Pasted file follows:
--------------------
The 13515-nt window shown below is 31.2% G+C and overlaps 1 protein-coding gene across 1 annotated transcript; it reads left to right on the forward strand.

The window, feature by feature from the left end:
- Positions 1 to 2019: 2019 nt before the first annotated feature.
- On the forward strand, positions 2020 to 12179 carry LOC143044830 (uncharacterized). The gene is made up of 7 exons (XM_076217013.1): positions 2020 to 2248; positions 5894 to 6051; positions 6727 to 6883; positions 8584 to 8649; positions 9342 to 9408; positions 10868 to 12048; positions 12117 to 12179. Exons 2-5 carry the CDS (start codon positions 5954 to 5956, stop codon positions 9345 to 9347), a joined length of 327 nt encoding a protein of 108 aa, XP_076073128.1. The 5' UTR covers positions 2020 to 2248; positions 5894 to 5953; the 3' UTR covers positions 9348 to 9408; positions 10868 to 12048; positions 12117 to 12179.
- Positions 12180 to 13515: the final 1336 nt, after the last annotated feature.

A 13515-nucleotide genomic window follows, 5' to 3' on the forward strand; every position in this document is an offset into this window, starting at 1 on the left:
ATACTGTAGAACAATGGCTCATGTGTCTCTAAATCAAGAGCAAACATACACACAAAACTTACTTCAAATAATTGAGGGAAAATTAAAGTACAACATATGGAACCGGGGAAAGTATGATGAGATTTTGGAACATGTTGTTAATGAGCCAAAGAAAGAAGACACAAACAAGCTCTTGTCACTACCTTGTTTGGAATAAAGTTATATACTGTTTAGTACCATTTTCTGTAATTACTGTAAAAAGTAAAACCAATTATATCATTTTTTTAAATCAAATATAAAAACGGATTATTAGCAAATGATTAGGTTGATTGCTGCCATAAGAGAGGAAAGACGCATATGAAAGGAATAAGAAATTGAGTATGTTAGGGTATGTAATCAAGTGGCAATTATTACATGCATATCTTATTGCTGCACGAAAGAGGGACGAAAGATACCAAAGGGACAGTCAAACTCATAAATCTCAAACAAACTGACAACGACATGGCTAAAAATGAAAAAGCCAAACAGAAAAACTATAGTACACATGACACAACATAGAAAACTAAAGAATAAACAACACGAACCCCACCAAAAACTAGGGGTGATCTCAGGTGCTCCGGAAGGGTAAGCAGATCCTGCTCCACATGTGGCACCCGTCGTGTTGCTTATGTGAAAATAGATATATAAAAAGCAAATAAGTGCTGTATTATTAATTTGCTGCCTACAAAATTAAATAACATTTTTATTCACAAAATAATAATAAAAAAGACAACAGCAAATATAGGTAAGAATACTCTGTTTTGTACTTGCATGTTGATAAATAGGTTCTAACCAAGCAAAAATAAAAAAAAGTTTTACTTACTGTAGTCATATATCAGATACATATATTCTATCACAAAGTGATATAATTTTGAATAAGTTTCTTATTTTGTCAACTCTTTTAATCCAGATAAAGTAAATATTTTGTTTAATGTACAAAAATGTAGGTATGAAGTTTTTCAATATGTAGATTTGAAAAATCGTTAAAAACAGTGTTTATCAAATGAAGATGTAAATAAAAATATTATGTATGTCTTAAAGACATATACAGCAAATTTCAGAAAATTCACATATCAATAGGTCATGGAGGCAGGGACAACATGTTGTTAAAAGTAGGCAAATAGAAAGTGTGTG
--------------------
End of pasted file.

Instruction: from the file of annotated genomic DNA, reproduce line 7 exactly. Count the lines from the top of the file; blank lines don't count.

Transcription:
ATACTGTAGAACAATGGCTCATGTGTCTCTAAATCAAGAGCAAACATACACACAAAACTTACTTCAAATAATTGAGGGAAAATTAAAGTACAACATATGGAACCGGGGAAAGTATGATGAGATTTTGGAACATGTTGTTAATGAGCCAAAGAAAGAAGACACAAACAAGCTCTTGTCACTACCTTGTTTGGAATAAAGTTATATACTGTTTAGTACCATTTTCTGTAATTACTGTAAAAAGTAAAACCAATTATATCATTTTTTTAAATCAAATATAAAAACGGATTATTAGCAAATGATTAGGTTGATTGCTGCCATAAGAGAGGAAAGACGCATATGAAAGGAATAAGAAATTGAGTATGTTAGGGTATGTAATCAAGTGGCAATTATTACATGCATATCTTATTGCTGCACGAAAGAGGGACGAAAGATACCAAAGGGACAGTCAAACTCATAAATCTCAAACAAACTGACAACGACATGGCTAAAAATGAAAAAGCCAAACAGAAAAACTATAGTACACATGACACAACATAGAAAACTAAAGAATAAACAACACGAACCCCACCAAAAACTAGGGGTGATCTCAGGTGCTCCGGAAGGGTAAGCAGATCCTGCTCCACATGTGGCACCCGTCGTGTTGCTTATGTGAAAATAGATATATAAAAAGCAAATAAGTGCTGTATTATTAATTTGCTGCCTACAAAATTAAATAACATTTTTATTCACAAAATAATAATAAAAAAGACAACAGCAAATATAGGTAAGAATACTCTGTTTTGTACTTGCATGTTGATAAATAGGTTCTAACCAAGCAAAAATAAAAAAAAGTTTTACTTACTGTAGTCATATATCAGATACATATATTCTATCACAAAGTGATATAATTTTGAATAAGTTTCTTATTTTGTCAACTCTTTTAATCCAGATAAAGTAAATATTTTGTTTAATGTACAAAAATGTAGGTATGAAGTTTTTCAATATGTAGATTTGAAAAATCGTTAAAAACAGTGTTTATCAAATGAAGATGTAAATAAAAATATTATGTATGTCTTAAAGACATATACAGCAAATTTCAGAAAATTCACATATCAATAGGTCATGGAGGCAGGGACAACATGTTGTTAAAAGTAGGCAAATAGAAAGTGTGTG